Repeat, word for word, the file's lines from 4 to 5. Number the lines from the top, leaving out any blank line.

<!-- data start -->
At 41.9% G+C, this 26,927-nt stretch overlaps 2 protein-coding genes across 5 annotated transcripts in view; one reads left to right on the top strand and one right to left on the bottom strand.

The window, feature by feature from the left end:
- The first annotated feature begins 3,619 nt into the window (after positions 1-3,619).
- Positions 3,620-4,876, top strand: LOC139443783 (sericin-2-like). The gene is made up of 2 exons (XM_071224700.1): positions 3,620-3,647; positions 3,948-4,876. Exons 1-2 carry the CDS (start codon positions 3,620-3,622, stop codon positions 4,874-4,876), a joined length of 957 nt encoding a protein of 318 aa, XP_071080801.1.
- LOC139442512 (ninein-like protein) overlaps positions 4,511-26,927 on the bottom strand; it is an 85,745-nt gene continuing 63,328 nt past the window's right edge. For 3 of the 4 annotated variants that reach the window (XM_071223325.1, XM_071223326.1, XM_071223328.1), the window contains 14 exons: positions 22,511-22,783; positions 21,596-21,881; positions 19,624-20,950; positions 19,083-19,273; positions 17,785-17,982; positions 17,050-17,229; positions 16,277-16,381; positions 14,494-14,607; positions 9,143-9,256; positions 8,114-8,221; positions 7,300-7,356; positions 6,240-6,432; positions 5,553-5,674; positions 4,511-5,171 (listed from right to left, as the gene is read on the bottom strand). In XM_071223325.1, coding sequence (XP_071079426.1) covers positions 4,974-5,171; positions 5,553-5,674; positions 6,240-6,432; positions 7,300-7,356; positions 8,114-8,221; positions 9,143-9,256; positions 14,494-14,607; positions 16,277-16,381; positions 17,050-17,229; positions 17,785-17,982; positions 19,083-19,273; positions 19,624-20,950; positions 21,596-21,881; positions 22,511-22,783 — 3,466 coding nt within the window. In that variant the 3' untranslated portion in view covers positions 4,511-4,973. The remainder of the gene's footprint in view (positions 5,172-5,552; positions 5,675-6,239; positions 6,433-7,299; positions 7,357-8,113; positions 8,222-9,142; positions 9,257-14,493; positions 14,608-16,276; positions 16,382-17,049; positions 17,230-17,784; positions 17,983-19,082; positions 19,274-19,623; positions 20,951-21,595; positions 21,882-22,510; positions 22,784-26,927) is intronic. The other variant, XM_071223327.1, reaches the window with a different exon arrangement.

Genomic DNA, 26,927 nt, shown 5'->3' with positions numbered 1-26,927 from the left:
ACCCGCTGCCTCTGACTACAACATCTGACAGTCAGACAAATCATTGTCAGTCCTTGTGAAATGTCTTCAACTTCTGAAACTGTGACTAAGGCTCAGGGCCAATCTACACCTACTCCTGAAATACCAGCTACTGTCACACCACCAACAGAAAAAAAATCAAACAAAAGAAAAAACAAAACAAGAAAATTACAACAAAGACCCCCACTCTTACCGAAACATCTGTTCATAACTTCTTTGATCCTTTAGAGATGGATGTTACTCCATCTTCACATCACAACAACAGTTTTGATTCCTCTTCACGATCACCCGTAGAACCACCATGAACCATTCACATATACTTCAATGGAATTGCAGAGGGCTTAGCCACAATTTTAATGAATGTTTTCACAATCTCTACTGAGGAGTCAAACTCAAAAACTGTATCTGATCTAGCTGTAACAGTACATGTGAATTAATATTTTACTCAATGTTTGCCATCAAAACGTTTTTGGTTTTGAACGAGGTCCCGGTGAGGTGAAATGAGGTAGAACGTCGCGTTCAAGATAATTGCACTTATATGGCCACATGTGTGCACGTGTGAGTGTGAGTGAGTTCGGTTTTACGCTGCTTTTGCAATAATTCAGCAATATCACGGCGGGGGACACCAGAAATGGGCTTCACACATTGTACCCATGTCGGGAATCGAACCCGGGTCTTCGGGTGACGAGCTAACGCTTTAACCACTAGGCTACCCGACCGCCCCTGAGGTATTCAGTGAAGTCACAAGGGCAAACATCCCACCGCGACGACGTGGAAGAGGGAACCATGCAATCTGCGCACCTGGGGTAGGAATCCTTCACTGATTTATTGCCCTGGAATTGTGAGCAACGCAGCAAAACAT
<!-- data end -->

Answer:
- Positions 3,620-4,876, top strand: LOC139443783 (sericin-2-like). The gene is made up of 2 exons (XM_071224700.1): positions 3,620-3,647; positions 3,948-4,876. Exons 1-2 carry the CDS (start codon positions 3,620-3,622, stop codon positions 4,874-4,876), a joined length of 957 nt encoding a protein of 318 aa, XP_071080801.1.
- LOC139442512 (ninein-like protein) overlaps positions 4,511-26,927 on the bottom strand; it is an 85,745-nt gene continuing 63,328 nt past the window's right edge. For 3 of the 4 annotated variants that reach the window (XM_071223325.1, XM_071223326.1, XM_071223328.1), the window contains 14 exons: positions 22,511-22,783; positions 21,596-21,881; positions 19,624-20,950; positions 19,083-19,273; positions 17,785-17,982; positions 17,050-17,229; positions 16,277-16,381; positions 14,494-14,607; positions 9,143-9,256; positions 8,114-8,221; positions 7,300-7,356; positions 6,240-6,432; positions 5,553-5,674; positions 4,511-5,171 (listed from right to left, as the gene is read on the bottom strand). In XM_071223325.1, coding sequence (XP_071079426.1) covers positions 4,974-5,171; positions 5,553-5,674; positions 6,240-6,432; positions 7,300-7,356; positions 8,114-8,221; positions 9,143-9,256; positions 14,494-14,607; positions 16,277-16,381; positions 17,050-17,229; positions 17,785-17,982; positions 19,083-19,273; positions 19,624-20,950; positions 21,596-21,881; positions 22,511-22,783 — 3,466 coding nt within the window. In that variant the 3' untranslated portion in view covers positions 4,511-4,973. The remainder of the gene's footprint in view (positions 5,172-5,552; positions 5,675-6,239; positions 6,433-7,299; positions 7,357-8,113; positions 8,222-9,142; positions 9,257-14,493; positions 14,608-16,276; positions 16,382-17,049; positions 17,230-17,784; positions 17,983-19,082; positions 19,274-19,623; positions 20,951-21,595; positions 21,882-22,510; positions 22,784-26,927) is intronic. The other variant, XM_071223327.1, reaches the window with a different exon arrangement.